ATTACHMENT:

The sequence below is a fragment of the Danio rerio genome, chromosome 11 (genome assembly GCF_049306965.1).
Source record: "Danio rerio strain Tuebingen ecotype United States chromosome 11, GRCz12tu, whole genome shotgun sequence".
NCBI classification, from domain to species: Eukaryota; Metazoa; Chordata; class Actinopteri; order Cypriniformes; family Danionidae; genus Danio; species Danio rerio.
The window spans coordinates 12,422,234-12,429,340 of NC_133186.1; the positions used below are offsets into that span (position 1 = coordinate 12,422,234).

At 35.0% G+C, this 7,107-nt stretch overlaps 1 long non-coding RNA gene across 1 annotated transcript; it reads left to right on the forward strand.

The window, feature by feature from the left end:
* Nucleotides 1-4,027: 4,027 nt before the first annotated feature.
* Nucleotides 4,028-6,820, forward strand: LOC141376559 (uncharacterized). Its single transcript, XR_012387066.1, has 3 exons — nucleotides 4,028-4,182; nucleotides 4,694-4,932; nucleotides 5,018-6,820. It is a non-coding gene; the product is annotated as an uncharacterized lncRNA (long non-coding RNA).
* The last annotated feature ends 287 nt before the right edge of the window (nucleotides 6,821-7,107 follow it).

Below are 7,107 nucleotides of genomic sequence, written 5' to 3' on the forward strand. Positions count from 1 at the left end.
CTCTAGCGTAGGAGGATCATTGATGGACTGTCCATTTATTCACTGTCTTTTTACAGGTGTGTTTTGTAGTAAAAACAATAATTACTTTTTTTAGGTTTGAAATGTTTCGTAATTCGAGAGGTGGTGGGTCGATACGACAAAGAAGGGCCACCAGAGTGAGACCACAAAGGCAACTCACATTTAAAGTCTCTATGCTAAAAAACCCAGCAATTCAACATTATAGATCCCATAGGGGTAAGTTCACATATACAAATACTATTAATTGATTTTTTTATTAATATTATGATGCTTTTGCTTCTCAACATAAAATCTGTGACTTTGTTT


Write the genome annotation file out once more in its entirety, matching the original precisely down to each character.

The sequence below is a fragment of the Danio rerio genome, chromosome 11 (genome assembly GCF_049306965.1).
Source record: "Danio rerio strain Tuebingen ecotype United States chromosome 11, GRCz12tu, whole genome shotgun sequence".
NCBI classification, from domain to species: Eukaryota; Metazoa; Chordata; class Actinopteri; order Cypriniformes; family Danionidae; genus Danio; species Danio rerio.
The window spans coordinates 12,422,234-12,429,340 of NC_133186.1; the positions used below are offsets into that span (position 1 = coordinate 12,422,234).

At 35.0% G+C, this 7,107-nt stretch overlaps 1 long non-coding RNA gene across 1 annotated transcript; it reads left to right on the forward strand.

The window, feature by feature from the left end:
* Nucleotides 1-4,027: 4,027 nt before the first annotated feature.
* Nucleotides 4,028-6,820, forward strand: LOC141376559 (uncharacterized). Its single transcript, XR_012387066.1, has 3 exons — nucleotides 4,028-4,182; nucleotides 4,694-4,932; nucleotides 5,018-6,820. It is a non-coding gene; the product is annotated as an uncharacterized lncRNA (long non-coding RNA).
* The last annotated feature ends 287 nt before the right edge of the window (nucleotides 6,821-7,107 follow it).

Below are 7,107 nucleotides of genomic sequence, written 5' to 3' on the forward strand. Positions count from 1 at the left end.
CTCTAGCGTAGGAGGATCATTGATGGACTGTCCATTTATTCACTGTCTTTTTACAGGTGTGTTTTGTAGTAAAAACAATAATTACTTTTTTTAGGTTTGAAATGTTTCGTAATTCGAGAGGTGGTGGGTCGATACGACAAAGAAGGGCCACCAGAGTGAGACCACAAAGGCAACTCACATTTAAAGTCTCTATGCTAAAAAACCCAGCAATTCAACATTATAGATCCCATAGGGGTAAGTTCACATATACAAATACTATTAATTGATTTTTTTATTAATATTATGATGCTTTTGCTTCTCAACATAAAATCTGTGACTTTGTTT